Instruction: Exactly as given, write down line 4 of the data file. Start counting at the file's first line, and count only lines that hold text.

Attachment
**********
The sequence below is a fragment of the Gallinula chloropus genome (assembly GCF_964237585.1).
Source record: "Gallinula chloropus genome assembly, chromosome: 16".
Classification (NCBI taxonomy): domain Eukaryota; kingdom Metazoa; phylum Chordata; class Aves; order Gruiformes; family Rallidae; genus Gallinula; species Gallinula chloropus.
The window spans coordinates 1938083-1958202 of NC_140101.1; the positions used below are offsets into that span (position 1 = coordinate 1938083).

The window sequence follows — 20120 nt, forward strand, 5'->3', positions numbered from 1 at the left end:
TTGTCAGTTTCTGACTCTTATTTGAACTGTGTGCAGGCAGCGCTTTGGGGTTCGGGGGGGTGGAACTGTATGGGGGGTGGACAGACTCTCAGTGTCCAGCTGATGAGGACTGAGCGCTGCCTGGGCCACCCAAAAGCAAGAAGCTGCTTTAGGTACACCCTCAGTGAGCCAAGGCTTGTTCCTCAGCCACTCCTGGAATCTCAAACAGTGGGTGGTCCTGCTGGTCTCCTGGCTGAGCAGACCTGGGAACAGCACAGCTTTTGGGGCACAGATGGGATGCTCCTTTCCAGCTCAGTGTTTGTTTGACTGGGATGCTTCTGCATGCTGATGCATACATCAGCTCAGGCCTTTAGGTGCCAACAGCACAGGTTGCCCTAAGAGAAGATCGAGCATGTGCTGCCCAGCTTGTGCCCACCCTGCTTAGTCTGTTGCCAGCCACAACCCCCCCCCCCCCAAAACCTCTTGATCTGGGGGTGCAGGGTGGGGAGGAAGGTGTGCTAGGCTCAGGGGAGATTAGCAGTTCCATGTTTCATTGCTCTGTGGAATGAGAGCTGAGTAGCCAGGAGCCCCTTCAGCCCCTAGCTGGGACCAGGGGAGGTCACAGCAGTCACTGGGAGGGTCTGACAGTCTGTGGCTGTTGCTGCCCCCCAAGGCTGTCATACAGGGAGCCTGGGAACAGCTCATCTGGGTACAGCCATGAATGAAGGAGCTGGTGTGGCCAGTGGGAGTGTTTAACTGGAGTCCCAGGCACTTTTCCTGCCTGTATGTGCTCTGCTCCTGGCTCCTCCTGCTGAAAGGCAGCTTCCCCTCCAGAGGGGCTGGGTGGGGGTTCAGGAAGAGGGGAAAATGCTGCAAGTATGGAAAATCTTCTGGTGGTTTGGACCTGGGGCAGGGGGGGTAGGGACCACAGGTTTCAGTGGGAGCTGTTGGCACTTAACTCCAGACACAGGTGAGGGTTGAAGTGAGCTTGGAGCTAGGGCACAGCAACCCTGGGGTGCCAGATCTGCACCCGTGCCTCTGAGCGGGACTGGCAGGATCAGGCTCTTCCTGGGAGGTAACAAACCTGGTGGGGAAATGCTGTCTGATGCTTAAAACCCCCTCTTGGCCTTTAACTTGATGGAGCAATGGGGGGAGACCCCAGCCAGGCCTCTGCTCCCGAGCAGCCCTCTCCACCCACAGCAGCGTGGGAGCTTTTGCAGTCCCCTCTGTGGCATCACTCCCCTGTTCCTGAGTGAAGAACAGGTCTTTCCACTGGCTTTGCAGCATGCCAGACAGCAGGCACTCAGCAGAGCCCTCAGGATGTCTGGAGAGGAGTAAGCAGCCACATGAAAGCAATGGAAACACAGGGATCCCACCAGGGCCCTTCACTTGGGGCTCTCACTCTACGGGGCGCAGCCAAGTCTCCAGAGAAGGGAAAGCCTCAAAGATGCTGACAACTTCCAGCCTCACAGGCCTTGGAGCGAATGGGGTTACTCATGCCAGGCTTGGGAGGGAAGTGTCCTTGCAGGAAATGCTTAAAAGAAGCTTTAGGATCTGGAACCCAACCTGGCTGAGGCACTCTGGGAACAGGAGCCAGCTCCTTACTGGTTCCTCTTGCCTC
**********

The window spans coordinates 1938083-1958202 of NC_140101.1; the positions used below are offsets into that span (position 1 = coordinate 1938083).